Originally Posted by someone123
It's easy to imagine a highrise building on the Ben's site with lots of parking either underground or in a parking structure at the back of the lot with retail in front and an entrance off of Quinpool.
Parking structures don't have to be ugly, though unfortunately that's the only variety that exists in Halifax (see: MetroPark).
They could eliminate on-street parking on Quinpool, put in reversing lanes like at the rotary or bridge, then widen the sidewalks somewhat and put in trees between pedestrians and cars. That would likely be a better solution for everybody than what currently exists. Add in a dozen or so mid-sized infill buildings with underground parking and you'd have a really successful street. Quinpool is doing okay right now but it is a little quiet, which is to be expected when you have single family dwellings nearby with limitations on apartments and slowly shrinking household sizes.
KeithP> I wonder how much of the soon to be former RCMP site will have to be gobbled up for the Bayers Road widening?
Someone123> I somewhat agree with you on Metropark. It's a step up from the parkade that was where the Twisted Sisters will be; but it still falls down. You can design them quite nicely with retail on the ground floor - although I think if you were going to do a parkade and still have reversing lanes for peak hours - you will need to eliminate access off of Quinpool completely during peak hours (let alone any other time) - in addition to parking (at least in my opinion). I would think it would be better to encourage the mixed use buildings in the entire block between Quinpool and Pepperell (between Preston and Vernon Streets) and allow shared access off Pepperell Street for vehicles. The 'front half' of the block facing the street can have the commercial component with residential above and then blocks behind can share a driveway and have low rise residential (say 5 stories) facing the smaller homes.
Perhaps the parkade at the corner of Quinpool and Vernon where an existing strip mall is?
In the concept I did up, I saw the mall redeveloping as well. Opening up more opportunity for another residential tower (or two). I'm thinking demolish the existing mall component, but leave the existing residential. Dig out the parking lot to build more parking below grade (2 stories, plus at grade level) and then a redesigned commercial space at the street. Combine this with improved sidewalk as previously suggested, more trees, better bus stops and 2 more residential towers, I think you have some real density going here. I'd also add that the 4 storey buildings in the back should also increase or be re-designed to be something a bit stronger, but with low density right behind it - nothing too big (say 7 to 10 stories with the building stepped to it's maximum height).
Has there been any decision on the St. Patrick's school site? That could be a huge building lot for 2 high towers of mixed use.
I was thinking of a way that could inspire good design form through zoning the other night and reading about bonusing methods used in other zoning based Cities. This might be an area that could inspire some much needed public realm improvements while achieving certain densities and then not having to go through a development agreement - eliminating an appeal, but still maybe use the new planning committee to be something more than just downtown.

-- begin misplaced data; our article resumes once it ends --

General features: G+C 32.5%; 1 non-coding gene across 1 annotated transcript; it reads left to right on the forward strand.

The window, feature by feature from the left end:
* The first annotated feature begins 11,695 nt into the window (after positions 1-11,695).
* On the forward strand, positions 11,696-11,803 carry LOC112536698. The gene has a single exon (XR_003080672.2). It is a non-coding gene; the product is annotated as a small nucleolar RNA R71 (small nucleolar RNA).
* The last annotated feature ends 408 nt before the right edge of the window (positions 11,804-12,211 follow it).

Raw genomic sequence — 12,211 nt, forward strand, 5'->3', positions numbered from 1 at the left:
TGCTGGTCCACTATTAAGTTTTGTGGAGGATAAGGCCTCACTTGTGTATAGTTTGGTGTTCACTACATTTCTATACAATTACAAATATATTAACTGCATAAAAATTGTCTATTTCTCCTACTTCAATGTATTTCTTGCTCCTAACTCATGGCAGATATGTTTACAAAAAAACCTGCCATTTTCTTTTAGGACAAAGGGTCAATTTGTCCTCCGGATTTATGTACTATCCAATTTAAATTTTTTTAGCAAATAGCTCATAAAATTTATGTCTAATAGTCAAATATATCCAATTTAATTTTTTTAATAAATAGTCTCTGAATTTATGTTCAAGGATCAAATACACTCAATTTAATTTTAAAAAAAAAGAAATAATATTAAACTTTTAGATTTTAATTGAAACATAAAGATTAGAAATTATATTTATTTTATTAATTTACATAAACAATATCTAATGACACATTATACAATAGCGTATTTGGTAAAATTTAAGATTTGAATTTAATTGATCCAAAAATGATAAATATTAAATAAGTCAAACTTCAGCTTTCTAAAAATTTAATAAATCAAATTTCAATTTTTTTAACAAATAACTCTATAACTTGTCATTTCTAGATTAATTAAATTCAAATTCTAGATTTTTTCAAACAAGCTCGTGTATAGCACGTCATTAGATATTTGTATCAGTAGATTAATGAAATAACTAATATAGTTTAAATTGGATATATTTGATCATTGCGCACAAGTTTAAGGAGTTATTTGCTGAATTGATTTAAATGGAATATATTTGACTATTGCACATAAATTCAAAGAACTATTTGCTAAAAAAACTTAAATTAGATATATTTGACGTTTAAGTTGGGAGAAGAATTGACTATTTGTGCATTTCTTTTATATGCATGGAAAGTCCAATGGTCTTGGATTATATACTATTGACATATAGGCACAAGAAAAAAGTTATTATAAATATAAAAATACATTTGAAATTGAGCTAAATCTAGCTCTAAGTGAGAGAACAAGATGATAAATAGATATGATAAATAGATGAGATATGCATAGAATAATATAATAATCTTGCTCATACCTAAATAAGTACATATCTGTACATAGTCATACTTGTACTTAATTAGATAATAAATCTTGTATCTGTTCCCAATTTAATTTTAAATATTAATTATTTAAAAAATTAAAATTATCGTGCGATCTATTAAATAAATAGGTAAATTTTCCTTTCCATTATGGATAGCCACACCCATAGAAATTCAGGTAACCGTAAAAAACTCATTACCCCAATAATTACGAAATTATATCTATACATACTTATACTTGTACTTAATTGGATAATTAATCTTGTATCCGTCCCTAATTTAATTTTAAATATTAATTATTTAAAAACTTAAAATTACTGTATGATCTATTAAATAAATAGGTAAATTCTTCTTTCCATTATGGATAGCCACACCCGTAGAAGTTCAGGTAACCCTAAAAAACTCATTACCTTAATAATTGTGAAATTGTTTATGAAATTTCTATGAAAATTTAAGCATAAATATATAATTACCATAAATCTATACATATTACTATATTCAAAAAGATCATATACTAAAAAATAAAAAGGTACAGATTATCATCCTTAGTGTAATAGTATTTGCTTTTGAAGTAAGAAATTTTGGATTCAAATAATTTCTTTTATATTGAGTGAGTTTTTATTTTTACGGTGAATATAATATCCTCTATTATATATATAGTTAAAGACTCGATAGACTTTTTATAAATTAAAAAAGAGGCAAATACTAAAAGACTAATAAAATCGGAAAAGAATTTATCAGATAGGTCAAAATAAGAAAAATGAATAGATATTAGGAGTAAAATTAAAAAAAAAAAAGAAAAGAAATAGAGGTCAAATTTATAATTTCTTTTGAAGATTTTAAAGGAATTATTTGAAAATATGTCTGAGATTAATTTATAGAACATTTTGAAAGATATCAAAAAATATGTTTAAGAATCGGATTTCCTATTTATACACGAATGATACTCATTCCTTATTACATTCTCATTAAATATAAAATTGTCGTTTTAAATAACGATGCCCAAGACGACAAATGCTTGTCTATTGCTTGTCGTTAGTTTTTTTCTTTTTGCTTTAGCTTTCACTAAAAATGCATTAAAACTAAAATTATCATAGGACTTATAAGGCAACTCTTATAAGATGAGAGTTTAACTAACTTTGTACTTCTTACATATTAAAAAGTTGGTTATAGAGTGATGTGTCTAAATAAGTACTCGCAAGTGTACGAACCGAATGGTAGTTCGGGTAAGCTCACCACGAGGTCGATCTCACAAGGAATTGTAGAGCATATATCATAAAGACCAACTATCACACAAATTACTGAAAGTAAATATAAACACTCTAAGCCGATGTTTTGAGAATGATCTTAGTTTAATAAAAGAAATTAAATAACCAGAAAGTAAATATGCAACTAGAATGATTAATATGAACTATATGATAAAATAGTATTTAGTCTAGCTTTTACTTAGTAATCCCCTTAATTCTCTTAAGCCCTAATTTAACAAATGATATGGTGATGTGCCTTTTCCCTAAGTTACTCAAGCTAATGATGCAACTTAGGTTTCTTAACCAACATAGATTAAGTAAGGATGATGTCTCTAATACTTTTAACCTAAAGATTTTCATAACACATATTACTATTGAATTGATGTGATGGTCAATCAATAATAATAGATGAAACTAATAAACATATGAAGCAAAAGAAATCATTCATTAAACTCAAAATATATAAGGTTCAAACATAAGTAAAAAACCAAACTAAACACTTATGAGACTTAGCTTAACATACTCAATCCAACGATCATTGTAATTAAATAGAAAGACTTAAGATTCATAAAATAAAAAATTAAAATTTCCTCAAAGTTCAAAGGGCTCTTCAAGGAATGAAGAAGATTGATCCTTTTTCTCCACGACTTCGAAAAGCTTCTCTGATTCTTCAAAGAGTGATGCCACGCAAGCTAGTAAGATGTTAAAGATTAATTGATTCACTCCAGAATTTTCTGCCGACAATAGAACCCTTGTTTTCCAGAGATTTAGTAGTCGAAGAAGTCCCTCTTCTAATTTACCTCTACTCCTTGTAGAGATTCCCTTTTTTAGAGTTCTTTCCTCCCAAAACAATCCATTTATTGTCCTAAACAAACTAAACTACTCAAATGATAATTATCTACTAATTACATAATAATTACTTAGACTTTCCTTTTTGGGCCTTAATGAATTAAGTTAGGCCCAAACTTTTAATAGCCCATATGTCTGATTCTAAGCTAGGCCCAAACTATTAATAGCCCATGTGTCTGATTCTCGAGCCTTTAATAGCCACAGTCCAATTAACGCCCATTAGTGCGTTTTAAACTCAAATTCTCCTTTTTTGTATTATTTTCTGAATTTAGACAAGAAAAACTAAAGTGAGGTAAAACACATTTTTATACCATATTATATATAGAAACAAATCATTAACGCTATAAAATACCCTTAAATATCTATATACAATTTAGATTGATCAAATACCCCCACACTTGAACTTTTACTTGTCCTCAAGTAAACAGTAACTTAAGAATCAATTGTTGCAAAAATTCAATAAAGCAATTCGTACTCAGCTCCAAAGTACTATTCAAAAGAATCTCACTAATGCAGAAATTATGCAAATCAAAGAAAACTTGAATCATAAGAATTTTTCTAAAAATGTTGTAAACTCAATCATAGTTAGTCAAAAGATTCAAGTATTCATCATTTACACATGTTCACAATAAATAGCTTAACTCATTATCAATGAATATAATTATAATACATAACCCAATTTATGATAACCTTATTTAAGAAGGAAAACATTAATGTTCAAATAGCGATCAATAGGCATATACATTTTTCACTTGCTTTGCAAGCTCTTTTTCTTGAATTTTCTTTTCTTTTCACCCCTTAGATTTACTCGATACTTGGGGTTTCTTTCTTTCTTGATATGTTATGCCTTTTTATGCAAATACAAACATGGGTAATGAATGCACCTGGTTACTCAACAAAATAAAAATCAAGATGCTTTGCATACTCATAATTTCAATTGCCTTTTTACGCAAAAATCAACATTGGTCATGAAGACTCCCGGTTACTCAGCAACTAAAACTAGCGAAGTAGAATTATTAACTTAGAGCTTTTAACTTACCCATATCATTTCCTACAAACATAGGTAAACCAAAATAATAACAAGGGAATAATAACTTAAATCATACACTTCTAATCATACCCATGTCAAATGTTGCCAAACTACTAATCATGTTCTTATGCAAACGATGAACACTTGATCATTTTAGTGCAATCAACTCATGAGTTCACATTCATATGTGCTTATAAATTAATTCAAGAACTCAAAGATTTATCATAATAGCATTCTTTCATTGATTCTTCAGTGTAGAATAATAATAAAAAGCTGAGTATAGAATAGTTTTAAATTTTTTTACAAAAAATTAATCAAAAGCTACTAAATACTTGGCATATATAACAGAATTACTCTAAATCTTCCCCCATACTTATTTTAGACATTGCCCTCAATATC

What I was thinking was creating a specific mixed use zoning district where all the typical uses that you would want to see along the street (including big retail stores); you'd have to right rules to make the design interesting - articulation, maybe specific materials and size limitations for things like big box retail so it didn't dominate - but then for building height - you allow an as of right minimum height of say 10 stories and then an as of right maximum height of 15 stories. Then if you wanted to max out your height and density to say 20 stories; you'd have to do thinks like build to say leed: silver or gold, contribute to public realm improvements, contribute to the building of a common use parkade, donate money for park improvements or local community improvements, green roofs, solar panels, etc. Instead of the Development Officer deciding if what you did was good to get the max height - the planning committee they've setup would. It would be a technical presentation by someone in Planning, then the developer could answer questions - they'd comment on design and could approve it with tweeks as needed. The problem is that you'd have to do form based zoning - which isn't easy to do. A DA would be great because its all a contract; but then there is that appeal again.
You could also knock the numbers down if 20 stories was too high for people; say the max height is 15 and then the as of right limits would be 5 to 10?
The mixed use block could continue down the north side of Quinpool and include the entire block from Yale to Quinpool. But only the lots facing Quinpool on all the way down to Elm, but I would encourage residential on the south side from Connaught all the way up the mixed use area which could start Beech and run east. With the two infill condo buildings on Pepperell at Oxford, I'd say that style development would work all down Pepperell and all down the south side of Quinpool to Connaught and along Oxford Street up to Oak.